Mousetronauts in Space: Learning More about Muscles
Last week, several white mice were launched into space and arrived onboard the International Space Station (ISS) with a very important mission. The crew of twenty female rodents will be involved in physical testing to better understand muscle strength in microgravity. This important study will help NASA reach new heights by providing them with the insight they need to care for astronauts in space and once they return to earth. This won’t be the first contribution that mice have made to space travel, either. A blog post by the Foundation for Biomedical Research (FBR) took a closer look at animals in space.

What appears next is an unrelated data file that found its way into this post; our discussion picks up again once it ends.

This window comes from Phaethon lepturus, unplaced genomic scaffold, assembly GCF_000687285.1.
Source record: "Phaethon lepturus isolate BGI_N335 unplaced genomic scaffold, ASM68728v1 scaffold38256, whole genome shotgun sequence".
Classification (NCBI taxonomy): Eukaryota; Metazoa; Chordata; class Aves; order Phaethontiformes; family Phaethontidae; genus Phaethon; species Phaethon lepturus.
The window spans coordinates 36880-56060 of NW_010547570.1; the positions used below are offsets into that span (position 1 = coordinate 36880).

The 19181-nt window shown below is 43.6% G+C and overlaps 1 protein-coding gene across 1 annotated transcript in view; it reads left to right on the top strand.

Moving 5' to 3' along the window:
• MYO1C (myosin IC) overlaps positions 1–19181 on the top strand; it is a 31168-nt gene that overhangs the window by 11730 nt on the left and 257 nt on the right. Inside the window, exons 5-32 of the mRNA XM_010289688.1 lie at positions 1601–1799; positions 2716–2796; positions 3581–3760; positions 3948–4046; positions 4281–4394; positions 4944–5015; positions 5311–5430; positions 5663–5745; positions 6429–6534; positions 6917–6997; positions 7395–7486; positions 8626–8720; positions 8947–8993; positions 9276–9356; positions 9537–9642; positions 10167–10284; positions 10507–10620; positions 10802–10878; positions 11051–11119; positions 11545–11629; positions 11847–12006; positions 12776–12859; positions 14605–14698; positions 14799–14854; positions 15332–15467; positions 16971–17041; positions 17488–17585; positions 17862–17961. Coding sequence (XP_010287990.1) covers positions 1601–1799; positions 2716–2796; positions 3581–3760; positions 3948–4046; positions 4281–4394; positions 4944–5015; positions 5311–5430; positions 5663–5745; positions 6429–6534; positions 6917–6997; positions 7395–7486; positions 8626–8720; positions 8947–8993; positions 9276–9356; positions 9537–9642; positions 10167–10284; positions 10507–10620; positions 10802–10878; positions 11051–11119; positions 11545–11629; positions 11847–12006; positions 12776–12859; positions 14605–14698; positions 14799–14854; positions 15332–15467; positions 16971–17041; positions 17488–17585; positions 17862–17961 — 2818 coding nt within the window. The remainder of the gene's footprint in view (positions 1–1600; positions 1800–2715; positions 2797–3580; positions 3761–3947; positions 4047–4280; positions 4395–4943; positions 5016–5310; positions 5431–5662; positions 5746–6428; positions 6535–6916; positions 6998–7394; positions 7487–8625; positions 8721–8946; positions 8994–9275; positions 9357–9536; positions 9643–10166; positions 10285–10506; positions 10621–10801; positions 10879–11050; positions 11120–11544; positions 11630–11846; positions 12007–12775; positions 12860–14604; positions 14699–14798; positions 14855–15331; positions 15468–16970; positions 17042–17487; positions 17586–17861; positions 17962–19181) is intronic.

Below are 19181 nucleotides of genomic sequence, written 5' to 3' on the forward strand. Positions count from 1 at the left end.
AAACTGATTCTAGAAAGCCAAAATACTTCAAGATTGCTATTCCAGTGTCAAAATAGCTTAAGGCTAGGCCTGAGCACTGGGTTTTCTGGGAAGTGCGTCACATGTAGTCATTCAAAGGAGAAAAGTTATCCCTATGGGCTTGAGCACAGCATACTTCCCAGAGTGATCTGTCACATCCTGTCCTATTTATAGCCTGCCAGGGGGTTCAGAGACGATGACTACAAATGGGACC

Many different species have helped pave the way for space exploration. Monkeys, dogs, mice, and rabbits have helped provide researchers with important information and data on everything from G-forces to microgravity. Fruit flies were the first species launched into space in the 1940’s in order to learn about high-altitude radiation because of their well-understood genomes. Mice, as FBR discusses, are excellent models to study because of their size, physiology and genetics, and brief lifespan that can simulate almost a decade in orbit.
Animals in space don’t just teach science about life beyond earth’s atmosphere. Breakthroughs for people on earth in the fields of bone density loss and the immune system have come from space travel with animals.
To learn more about the impact of animal research and space studies, please take a moment to read FBR’s blog post by clicking here.